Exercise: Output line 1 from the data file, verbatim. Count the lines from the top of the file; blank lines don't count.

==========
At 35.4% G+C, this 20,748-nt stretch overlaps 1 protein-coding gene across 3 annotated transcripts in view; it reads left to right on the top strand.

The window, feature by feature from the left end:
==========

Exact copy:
At 35.4% G+C, this 20,748-nt stretch overlaps 1 protein-coding gene across 3 annotated transcripts in view; it reads left to right on the top strand.